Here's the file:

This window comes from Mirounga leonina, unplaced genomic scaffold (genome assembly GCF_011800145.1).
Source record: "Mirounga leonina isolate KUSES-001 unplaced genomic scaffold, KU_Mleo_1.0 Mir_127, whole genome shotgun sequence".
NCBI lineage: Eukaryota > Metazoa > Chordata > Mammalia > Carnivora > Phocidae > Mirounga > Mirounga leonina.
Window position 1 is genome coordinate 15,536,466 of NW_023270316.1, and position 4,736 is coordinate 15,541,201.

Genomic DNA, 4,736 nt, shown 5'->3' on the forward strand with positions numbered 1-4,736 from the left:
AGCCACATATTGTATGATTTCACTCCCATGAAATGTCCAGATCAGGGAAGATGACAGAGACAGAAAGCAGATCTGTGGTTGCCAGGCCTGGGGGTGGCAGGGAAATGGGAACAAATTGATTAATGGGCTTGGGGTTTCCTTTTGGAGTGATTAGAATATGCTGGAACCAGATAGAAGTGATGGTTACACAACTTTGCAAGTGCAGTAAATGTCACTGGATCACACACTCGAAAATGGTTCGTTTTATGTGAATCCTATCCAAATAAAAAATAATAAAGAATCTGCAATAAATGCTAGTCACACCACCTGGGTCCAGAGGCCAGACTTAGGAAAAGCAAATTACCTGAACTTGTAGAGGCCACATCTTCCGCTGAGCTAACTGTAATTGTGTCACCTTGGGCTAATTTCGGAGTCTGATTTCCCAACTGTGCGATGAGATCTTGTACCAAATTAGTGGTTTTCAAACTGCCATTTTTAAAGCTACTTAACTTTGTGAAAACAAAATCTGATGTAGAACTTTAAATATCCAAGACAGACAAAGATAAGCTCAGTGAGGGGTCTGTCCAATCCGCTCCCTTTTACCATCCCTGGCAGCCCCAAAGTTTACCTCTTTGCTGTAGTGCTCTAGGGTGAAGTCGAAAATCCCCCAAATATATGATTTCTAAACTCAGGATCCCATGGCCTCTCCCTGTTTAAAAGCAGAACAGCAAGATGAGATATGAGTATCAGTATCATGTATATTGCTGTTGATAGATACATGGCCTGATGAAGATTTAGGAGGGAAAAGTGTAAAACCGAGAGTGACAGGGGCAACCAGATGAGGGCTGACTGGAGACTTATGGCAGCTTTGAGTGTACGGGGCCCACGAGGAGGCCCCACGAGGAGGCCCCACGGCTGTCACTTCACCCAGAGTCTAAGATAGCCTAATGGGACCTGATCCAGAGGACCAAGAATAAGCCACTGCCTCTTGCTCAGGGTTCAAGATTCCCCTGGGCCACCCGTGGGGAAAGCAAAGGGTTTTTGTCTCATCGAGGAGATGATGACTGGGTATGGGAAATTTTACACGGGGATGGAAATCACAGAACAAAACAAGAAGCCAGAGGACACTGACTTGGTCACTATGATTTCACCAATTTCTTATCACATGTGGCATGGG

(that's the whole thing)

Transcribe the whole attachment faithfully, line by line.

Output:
This window comes from Mirounga leonina, unplaced genomic scaffold (genome assembly GCF_011800145.1).
Source record: "Mirounga leonina isolate KUSES-001 unplaced genomic scaffold, KU_Mleo_1.0 Mir_127, whole genome shotgun sequence".
NCBI lineage: Eukaryota > Metazoa > Chordata > Mammalia > Carnivora > Phocidae > Mirounga > Mirounga leonina.
Window position 1 is genome coordinate 15,536,466 of NW_023270316.1, and position 4,736 is coordinate 15,541,201.

Genomic DNA, 4,736 nt, shown 5'->3' on the forward strand with positions numbered 1-4,736 from the left:
AGCCACATATTGTATGATTTCACTCCCATGAAATGTCCAGATCAGGGAAGATGACAGAGACAGAAAGCAGATCTGTGGTTGCCAGGCCTGGGGGTGGCAGGGAAATGGGAACAAATTGATTAATGGGCTTGGGGTTTCCTTTTGGAGTGATTAGAATATGCTGGAACCAGATAGAAGTGATGGTTACACAACTTTGCAAGTGCAGTAAATGTCACTGGATCACACACTCGAAAATGGTTCGTTTTATGTGAATCCTATCCAAATAAAAAATAATAAAGAATCTGCAATAAATGCTAGTCACACCACCTGGGTCCAGAGGCCAGACTTAGGAAAAGCAAATTACCTGAACTTGTAGAGGCCACATCTTCCGCTGAGCTAACTGTAATTGTGTCACCTTGGGCTAATTTCGGAGTCTGATTTCCCAACTGTGCGATGAGATCTTGTACCAAATTAGTGGTTTTCAAACTGCCATTTTTAAAGCTACTTAACTTTGTGAAAACAAAATCTGATGTAGAACTTTAAATATCCAAGACAGACAAAGATAAGCTCAGTGAGGGGTCTGTCCAATCCGCTCCCTTTTACCATCCCTGGCAGCCCCAAAGTTTACCTCTTTGCTGTAGTGCTCTAGGGTGAAGTCGAAAATCCCCCAAATATATGATTTCTAAACTCAGGATCCCATGGCCTCTCCCTGTTTAAAAGCAGAACAGCAAGATGAGATATGAGTATCAGTATCATGTATATTGCTGTTGATAGATACATGGCCTGATGAAGATTTAGGAGGGAAAAGTGTAAAACCGAGAGTGACAGGGGCAACCAGATGAGGGCTGACTGGAGACTTATGGCAGCTTTGAGTGTACGGGGCCCACGAGGAGGCCCCACGAGGAGGCCCCACGGCTGTCACTTCACCCAGAGTCTAAGATAGCCTAATGGGACCTGATCCAGAGGACCAAGAATAAGCCACTGCCTCTTGCTCAGGGTTCAAGATTCCCCTGGGCCACCCGTGGGGAAAGCAAAGGGTTTTTGTCTCATCGAGGAGATGATGACTGGGTATGGGAAATTTTACACGGGGATGGAAATCACAGAACAAAACAAGAAGCCAGAGGACACTGACTTGGTCACTATGATTTCACCAATTTCTTATCACATGTGGCATGGG